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Winning Games

A discussion about winning games is long overdue.

There is no math here, no numbers, and barely a cursory mention of statistics. The fights between "stats guys" and "other fans" are illusory. The real question is whether one is willing to take a measured approach to reality, i.e. figure out what's actually happening on the ice.

A hockey team wins the Stanley Cup by winning more games than it loses. Sixteen in the playoffs, and usually more than 41 games in the regular season. The road to the Cup is paved with wins.

A hockey team wins games by scoring more goals than the opposition. You definitely want to score more goals than you allow in any one game. Generally speaking you would also like to score more goals than you allow over the course of a season. Maybe there is something to be said about timely goals, or scoring enough goals to win in close games while simultaneously getting blown out in games that you were going to lose anyway. On the other hand, it probably doesn't matter. The road to wins is paved with goals.

How does a hockey team score goals?

The coach's perspective

Scoring more goals than you give up is a hard thing to do in the NHL. Some players are obviously better at it than others. Naturally, as a coach, you want to limit the ability of your opponents to outscore you. Generally speaking the players you are most concerned about are your opponent's best. Generally speaking the tools you want to deploy the most are your best.

Conversely, a coach is always concerned about his weakest players, the ones at the bottom of his depth charts. These players are the most terrible at outscoring, and he must hide them from quality. The blade cuts both ways however; a savvy coach salivates at the thought of dominating the dregs of his opposition.

Most bench management tactics arise from these simple notions. Power-vs.-power, building the gameplan around your gifted offensive forward, shift after PP, icing management, etc. all stem from coaches trying to gain a material advantage through matches or mismatches. Usually the coaches are very concerned about who is on the ice for the other team, but considerations about how far along the opposition is in their shift (the notion of tired legs) as well as which zone the puck is in (the notion of territory) are also important.

That's the bulk of the coach's contribution to outscoring*. Managing his players, not putting them in positions to succeed individually but in positions for the team to succeed as a whole. And it matters, the distribution of ice time is not at all even. Some players will, on the whole, get ice time that is harder to outscore in. Other players will, on the whole, get ice time that is easier to outscore in. Obviously their results vis-à-vis outscoring will be different, how could it not?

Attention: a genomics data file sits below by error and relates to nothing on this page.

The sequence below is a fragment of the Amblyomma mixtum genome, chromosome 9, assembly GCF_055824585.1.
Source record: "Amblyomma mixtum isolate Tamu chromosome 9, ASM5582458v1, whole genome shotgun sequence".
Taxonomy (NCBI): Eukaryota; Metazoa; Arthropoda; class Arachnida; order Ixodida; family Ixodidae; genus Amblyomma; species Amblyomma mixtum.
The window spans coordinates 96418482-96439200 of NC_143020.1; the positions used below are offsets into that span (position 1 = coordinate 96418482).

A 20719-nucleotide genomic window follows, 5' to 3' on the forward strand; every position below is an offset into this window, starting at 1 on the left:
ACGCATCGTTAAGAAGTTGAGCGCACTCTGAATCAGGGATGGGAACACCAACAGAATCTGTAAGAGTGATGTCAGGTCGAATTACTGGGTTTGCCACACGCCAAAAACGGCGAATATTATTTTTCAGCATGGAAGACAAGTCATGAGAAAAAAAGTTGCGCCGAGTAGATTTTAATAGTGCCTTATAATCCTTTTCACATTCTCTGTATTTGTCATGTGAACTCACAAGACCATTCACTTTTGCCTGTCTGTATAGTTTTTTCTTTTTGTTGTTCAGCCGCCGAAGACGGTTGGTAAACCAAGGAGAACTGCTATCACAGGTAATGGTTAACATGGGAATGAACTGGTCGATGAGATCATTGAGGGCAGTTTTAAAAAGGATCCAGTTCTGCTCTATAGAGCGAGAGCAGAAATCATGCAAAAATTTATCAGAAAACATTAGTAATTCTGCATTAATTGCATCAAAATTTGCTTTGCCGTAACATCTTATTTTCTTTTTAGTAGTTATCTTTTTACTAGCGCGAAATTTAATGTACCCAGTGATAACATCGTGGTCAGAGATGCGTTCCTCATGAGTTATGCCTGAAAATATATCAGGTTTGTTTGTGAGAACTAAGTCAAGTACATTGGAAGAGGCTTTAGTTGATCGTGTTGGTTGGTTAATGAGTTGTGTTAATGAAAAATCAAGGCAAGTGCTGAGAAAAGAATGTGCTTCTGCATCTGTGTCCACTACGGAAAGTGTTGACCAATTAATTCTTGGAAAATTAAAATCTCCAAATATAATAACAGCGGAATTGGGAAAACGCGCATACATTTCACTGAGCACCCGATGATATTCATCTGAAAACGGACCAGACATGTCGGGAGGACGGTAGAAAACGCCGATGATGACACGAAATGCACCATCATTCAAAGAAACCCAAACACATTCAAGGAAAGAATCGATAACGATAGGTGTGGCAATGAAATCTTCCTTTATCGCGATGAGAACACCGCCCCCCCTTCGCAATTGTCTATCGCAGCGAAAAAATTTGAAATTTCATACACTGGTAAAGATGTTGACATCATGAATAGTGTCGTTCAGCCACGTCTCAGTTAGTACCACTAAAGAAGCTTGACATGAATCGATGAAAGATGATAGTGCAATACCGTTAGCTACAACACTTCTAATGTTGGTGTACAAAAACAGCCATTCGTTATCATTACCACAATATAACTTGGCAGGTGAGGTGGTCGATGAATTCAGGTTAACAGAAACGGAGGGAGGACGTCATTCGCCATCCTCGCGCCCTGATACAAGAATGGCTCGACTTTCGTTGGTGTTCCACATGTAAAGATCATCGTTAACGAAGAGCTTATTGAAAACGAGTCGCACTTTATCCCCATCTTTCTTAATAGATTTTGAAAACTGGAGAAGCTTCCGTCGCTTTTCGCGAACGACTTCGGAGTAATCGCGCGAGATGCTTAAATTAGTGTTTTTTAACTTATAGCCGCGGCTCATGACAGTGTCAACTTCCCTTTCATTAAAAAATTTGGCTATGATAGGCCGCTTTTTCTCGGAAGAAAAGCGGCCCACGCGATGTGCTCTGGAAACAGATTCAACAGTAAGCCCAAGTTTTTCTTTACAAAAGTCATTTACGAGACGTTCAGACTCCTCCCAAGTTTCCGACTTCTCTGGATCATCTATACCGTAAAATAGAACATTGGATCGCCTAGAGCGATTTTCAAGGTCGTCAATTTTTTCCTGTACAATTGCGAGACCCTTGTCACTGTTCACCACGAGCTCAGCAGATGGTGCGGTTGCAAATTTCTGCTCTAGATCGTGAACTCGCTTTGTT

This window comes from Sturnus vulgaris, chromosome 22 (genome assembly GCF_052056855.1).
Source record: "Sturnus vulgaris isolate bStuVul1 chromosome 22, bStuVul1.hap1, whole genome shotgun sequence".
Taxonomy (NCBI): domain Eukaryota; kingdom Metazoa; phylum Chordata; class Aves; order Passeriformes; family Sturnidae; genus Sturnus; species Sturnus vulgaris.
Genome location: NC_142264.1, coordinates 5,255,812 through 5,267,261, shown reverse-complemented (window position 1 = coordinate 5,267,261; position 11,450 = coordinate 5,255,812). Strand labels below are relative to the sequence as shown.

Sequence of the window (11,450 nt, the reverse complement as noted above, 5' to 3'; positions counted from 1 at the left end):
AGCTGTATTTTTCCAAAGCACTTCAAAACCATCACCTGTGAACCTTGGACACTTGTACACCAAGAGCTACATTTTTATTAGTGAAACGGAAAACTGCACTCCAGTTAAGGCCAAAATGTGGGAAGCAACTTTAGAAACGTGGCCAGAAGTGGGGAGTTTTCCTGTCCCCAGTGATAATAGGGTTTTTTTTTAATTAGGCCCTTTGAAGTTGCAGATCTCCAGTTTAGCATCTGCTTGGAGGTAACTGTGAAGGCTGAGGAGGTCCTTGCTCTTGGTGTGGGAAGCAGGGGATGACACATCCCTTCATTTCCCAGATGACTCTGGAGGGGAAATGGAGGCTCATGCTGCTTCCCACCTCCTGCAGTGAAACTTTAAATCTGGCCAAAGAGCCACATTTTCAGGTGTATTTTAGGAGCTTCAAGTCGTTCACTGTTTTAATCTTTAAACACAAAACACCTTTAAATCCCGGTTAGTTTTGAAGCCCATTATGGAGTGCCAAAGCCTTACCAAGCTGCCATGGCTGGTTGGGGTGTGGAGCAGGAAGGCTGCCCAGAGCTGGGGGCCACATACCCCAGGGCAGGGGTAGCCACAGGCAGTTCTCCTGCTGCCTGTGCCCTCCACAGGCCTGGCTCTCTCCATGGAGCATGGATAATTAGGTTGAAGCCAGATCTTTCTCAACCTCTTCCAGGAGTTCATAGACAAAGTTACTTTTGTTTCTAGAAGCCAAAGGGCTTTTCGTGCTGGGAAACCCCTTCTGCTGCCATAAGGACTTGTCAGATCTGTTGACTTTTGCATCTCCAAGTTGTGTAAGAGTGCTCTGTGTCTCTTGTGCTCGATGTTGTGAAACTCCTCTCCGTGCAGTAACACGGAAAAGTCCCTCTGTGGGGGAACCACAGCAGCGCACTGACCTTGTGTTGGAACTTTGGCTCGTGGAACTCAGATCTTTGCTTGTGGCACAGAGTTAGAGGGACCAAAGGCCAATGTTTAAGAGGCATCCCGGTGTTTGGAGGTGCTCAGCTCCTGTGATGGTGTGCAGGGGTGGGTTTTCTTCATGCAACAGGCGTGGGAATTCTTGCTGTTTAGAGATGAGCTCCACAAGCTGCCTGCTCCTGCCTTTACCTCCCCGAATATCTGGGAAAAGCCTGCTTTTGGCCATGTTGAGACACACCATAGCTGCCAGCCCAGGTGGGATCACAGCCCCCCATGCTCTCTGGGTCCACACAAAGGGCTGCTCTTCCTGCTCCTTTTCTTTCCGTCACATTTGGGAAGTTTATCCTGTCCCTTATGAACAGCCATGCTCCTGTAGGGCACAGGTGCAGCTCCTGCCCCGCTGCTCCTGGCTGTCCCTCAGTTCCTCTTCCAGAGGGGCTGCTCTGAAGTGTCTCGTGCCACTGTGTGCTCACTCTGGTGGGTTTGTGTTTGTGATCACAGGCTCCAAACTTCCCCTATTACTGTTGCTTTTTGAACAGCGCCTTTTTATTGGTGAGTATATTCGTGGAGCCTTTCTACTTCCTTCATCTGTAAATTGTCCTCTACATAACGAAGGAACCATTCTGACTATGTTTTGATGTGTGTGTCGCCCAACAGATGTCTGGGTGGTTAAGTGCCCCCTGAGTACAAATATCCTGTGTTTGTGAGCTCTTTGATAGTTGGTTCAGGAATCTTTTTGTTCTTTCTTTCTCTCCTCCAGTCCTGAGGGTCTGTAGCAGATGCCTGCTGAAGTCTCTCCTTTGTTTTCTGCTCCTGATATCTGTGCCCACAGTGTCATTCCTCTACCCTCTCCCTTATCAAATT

* The notion of "systems" gets a lot of press but there is not much innovation between coaches to be honest. On the other hand, the chasm between the best and worst hockey players is wide enough that a coach that doesn't work his matchups properly is actively hurting his team.

The player's perspective

The player is the coach's greatest and only tool for outscoring. Thus, the player must outscore. However, scoring goals does not just... happen. There is a process.

Players have skills. We can name several for skaters - strength, speed, puck-handling ability, vision, anticipation, shooting. For goalies, similarly, except add twitch reflexes and memory.

Ultimately as a hockey player you want these skills to translate into goal scoring so you want to be in a position such that you can shoot the puck into the net without the goalie being able to make the save. So we speak in the language of scoring chances. Gaining access, with the puck, to the "scoring area" as it is often called - the area between the faceoff dots and the posts up to the hash marks or maybe a bit farther out. In this area you can shoot the puck and if you make a good shot the goalie physically doesn't have time to react. Guess right and you look like a hero. Guess wrong and you look like a tit.